Last week I was grateful to host 35 chief data officers in Palo Alto for the 2nd annual MIT Chief Data Officer Forum West event. I just marked my two-year anniversary working on MIT’s Chief Data Officer executive committee, helping build their CDO program. I have learned many life lessons from this versatile yet expert group of executives. Many times I’ve felt like “Grasshopper” from the 1970s TV show Kung Fu (and the 1980s movie The Karate Kid, for those of us who were not yet around in the 70s) compared to the black-belt level mastery of the many and varied disciplines CDOs have racked up.
I’d like to share three “sutras” I’ve learned from these masters:
1. Prepare a foundation as solid as a boulder in a stream.
In traditional industries like consumer-packaged goods, manufacturing, transportation, and healthcare, data is often viewed as a byproduct. The rise of technology companies such as Uber, Google, Facebook, Twitter, Amazon, and LinkedIn reveal to the establishment what the possibilities are if data IS the business.
Without an established data culture, you will struggle to maintain a reliable and accurate data foundation. Your data and information must be fit for purpose before the organization can tackle the big, sexy initiatives like undergoing digital transformation, joining the networked economy, or even deploying executive dashboards to visualize sales KPIs. Much of this foundational work is developing policies and rules, implementing the technology to automate as much as possible, and good ol’ politics.
SAP’s head of enterprise data management and defacto CDO Maria Villar emphasizes: Don’t stop there! A CDO knows that this phase offers its own benefits and can be used as leveraged to further the corporate strategy. Cultivate the art of believability by capturing, measuring, and publishing business metrics and benefits experienced such as productivity gains, increased sales of products and services, and improved service. And as Suzanne Frey, director of security and policy for Google Apps emphasized, cybersecurity should not be afterthought, but in the DNA. Techniques like threat modeling help developers build in features that can thwart attacks.
2. Be flexible like bamboo.
Change can be hard. Adopting new processes, using new or unfamiliar systems and even new reporting structures often are met with some resistance if the transition is not managed well. Change management techniques can go a long way to mitigate these potential obstacles.
Dr. Nicholas Marko, who is both neurosurgeon and CDO for Geisinger Health Systems in Pennsylvania, shared this aspirational analogy for how change could be experienced: Smartphones have become ubiquitous, personal, and essential to our productivity. Many of us use them daily, put them on our nightstands, and feel we could not live without them. So how is it that whenever there is a new smartphone hardware upgrade available, people stand in line outside overnight to pay for this disruption in their lives?
Change management techniques for data driven organizations include mobilizing, modernizing, and streamlining design and UX (consumerization of enterprise applications) for a changing workforce and – wait for it – storytelling. Theresa Kushner, VP of enterprise data management and de facto CDO at VMWare says her masters degree in communications has been the perfect preparation for being a CDO. Amanda Marko, president of The Connected Strategy Group, writes, “The secret to making your data- driven change stick is to find a common language. It is the responsibility of CDOs, CIOs, and CAOs, as well as their team members who are leading change, championing initiatives, and heading teams, to learn to translate data into the language of people: stories.”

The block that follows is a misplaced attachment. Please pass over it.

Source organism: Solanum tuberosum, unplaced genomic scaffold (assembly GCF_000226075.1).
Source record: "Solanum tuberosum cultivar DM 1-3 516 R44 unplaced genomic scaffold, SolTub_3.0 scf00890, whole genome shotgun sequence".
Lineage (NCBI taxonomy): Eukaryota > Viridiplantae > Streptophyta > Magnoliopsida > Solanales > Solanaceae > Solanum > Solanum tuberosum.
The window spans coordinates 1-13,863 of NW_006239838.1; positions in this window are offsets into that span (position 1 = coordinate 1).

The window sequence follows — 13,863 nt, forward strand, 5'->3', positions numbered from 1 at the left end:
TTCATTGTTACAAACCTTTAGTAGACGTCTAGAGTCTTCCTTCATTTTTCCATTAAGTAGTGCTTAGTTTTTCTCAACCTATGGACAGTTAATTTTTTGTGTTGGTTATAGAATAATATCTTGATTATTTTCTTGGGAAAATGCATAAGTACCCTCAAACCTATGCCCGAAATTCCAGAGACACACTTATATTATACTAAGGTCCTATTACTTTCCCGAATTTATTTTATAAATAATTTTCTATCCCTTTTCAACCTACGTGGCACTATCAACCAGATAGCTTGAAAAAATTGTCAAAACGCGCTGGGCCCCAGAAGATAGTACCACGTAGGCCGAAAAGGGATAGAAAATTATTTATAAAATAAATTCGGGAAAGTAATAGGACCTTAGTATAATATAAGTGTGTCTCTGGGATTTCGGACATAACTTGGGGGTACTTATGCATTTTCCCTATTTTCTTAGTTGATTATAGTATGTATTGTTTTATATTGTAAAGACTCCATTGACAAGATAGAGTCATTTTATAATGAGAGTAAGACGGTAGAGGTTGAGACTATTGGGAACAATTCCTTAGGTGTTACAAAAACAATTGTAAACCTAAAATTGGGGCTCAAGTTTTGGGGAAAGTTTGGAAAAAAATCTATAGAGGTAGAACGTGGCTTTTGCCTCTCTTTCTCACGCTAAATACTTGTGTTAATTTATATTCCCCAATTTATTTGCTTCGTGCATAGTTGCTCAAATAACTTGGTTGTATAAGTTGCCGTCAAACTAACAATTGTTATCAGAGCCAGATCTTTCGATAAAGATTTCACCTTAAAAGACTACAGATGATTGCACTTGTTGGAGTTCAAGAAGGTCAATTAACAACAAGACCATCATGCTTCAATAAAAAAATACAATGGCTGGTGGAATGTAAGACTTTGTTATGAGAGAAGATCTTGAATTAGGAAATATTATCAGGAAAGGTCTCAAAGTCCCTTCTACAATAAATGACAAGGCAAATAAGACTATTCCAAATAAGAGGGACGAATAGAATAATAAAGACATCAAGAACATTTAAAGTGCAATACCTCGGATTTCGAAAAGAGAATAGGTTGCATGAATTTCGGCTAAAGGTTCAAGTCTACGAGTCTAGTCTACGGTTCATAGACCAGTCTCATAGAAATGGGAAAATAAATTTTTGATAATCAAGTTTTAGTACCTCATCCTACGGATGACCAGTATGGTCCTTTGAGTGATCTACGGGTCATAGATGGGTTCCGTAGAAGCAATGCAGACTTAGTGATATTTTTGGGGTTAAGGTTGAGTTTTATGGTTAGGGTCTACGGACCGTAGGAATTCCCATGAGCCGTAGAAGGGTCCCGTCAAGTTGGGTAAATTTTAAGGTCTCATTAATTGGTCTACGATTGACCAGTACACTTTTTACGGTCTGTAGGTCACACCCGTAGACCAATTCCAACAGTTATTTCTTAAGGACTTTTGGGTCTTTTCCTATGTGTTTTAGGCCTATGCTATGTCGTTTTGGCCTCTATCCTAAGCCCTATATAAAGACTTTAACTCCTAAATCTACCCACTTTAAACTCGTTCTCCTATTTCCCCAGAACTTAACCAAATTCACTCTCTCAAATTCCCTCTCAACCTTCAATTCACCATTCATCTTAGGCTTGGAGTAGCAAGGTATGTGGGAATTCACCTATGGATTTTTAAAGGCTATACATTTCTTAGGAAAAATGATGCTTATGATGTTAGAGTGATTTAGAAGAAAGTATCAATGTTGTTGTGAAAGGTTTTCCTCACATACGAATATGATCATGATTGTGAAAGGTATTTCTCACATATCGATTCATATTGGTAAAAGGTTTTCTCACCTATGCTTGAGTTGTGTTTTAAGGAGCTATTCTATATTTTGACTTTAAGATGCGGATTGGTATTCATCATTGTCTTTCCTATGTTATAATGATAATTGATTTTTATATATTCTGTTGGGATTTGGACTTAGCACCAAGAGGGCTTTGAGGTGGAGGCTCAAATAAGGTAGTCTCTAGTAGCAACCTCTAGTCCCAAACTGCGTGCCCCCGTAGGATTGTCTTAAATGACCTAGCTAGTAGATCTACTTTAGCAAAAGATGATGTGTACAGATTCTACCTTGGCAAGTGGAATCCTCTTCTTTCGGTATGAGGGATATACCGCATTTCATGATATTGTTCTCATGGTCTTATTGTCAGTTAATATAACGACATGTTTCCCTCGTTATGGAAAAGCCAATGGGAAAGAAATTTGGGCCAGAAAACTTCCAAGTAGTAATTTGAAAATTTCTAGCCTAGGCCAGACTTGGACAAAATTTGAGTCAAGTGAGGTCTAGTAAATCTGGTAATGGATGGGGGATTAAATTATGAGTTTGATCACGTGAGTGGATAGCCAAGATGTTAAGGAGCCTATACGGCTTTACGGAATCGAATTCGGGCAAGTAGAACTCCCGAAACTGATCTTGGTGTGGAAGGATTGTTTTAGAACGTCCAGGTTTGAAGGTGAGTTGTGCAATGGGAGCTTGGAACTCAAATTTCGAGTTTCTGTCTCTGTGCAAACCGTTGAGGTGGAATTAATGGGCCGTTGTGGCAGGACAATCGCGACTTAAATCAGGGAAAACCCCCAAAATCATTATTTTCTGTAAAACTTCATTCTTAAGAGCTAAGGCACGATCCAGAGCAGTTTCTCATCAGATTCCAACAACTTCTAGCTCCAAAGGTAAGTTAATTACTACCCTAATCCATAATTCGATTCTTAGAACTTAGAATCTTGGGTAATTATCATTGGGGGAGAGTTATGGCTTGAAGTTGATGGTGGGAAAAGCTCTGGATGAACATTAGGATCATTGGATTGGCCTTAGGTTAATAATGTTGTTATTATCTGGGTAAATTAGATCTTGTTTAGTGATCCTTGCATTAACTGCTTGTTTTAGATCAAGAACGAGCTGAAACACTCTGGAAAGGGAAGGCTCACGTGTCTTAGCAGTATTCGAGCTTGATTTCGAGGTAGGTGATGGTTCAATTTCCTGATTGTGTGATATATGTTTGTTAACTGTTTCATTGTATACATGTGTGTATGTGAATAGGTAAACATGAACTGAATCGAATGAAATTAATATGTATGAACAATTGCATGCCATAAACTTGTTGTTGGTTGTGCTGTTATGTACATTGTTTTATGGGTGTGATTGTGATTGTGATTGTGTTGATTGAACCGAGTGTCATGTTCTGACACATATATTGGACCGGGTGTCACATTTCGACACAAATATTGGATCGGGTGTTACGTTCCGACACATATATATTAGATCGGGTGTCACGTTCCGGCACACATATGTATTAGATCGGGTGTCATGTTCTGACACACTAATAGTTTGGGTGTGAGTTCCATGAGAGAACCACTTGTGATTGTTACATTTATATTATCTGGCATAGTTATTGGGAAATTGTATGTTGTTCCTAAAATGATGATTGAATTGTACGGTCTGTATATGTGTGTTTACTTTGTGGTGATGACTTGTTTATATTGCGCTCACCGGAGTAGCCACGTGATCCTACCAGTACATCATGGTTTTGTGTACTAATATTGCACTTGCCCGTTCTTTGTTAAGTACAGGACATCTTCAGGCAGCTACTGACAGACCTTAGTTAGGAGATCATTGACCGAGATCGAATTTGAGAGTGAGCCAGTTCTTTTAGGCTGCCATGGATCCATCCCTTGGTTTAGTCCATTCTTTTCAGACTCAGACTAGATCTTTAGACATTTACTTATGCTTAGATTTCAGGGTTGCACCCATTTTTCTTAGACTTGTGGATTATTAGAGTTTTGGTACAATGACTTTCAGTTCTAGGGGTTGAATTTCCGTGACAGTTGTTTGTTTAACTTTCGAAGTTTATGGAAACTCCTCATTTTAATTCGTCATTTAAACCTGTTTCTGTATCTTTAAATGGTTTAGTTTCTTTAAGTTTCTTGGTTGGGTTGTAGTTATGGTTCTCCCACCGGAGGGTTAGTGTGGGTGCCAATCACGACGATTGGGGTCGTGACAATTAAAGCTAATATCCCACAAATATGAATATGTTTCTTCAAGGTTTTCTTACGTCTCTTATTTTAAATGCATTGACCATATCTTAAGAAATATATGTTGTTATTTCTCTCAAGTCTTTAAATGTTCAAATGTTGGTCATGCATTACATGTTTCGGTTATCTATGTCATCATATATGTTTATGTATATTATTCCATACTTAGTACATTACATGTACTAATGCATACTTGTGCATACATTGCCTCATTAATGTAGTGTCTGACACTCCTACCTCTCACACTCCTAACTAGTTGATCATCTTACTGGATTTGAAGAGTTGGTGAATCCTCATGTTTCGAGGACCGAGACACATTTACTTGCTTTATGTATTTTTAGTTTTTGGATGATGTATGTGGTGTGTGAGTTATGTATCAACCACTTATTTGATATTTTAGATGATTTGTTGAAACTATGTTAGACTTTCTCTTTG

3. See with the eyes of the eagle.
With a reliable data foundation in place, the CDO can now see out on the horizon and imagine what is possible with the technology of today and plan for the future. The CDOs and I were treated to a private screening of the documentary film by Sandy Smolan, The Human Face of Big Data. The film inspired everyone in the room to think in new ways about what is possible in a world where everything leaves a digital footprint and can therefore create data. This data, from sources like medical devices, machinery, public transport, and wearables can then be used to find patterns and trends, helping human kind find answers and opportunities, predict the future, and avoid disaster.
An example of the life-changing potential of Big Data is Intel’s work in personalized medicine in partnership with the Stanford School of Medicine. With a patient’s mapped genome, it is possible to prescribe the right medication for the person, saving lives, money, and reducing suffering.
Another example of improving lives with Big Data is SAP customer, the city of Boston. Officials and residents of the city committed to creating a more livable, cleaner, and safer city, while becoming more efficient and productive. They focused their attention on turning real‐time data into measurable results. To do so, they monitored how city agencies perform, and pinpointed areas needing improvement. The city of Boston’s performance metrics system, Boston About Results, has not only helped transform the city, but also garnered the Driving Digital Government Award.
There are commercial applications of Big Data as well, and they are also helping companies find new revenue streams, provide better and more personalized customer service, and improve the safety of their equipment like trains and airplanes.
These three sutras summarize my lessons learned, though the details are, of course, how the magic works. To get down to the details with these chief data officers, I recommend meeting up with us in 2016 at the MIT campus for the MIT CDO and Information Quality Symposium. With appreciation and respect for the chief data officers I have learned so much from, I look forward to continuing my lessons.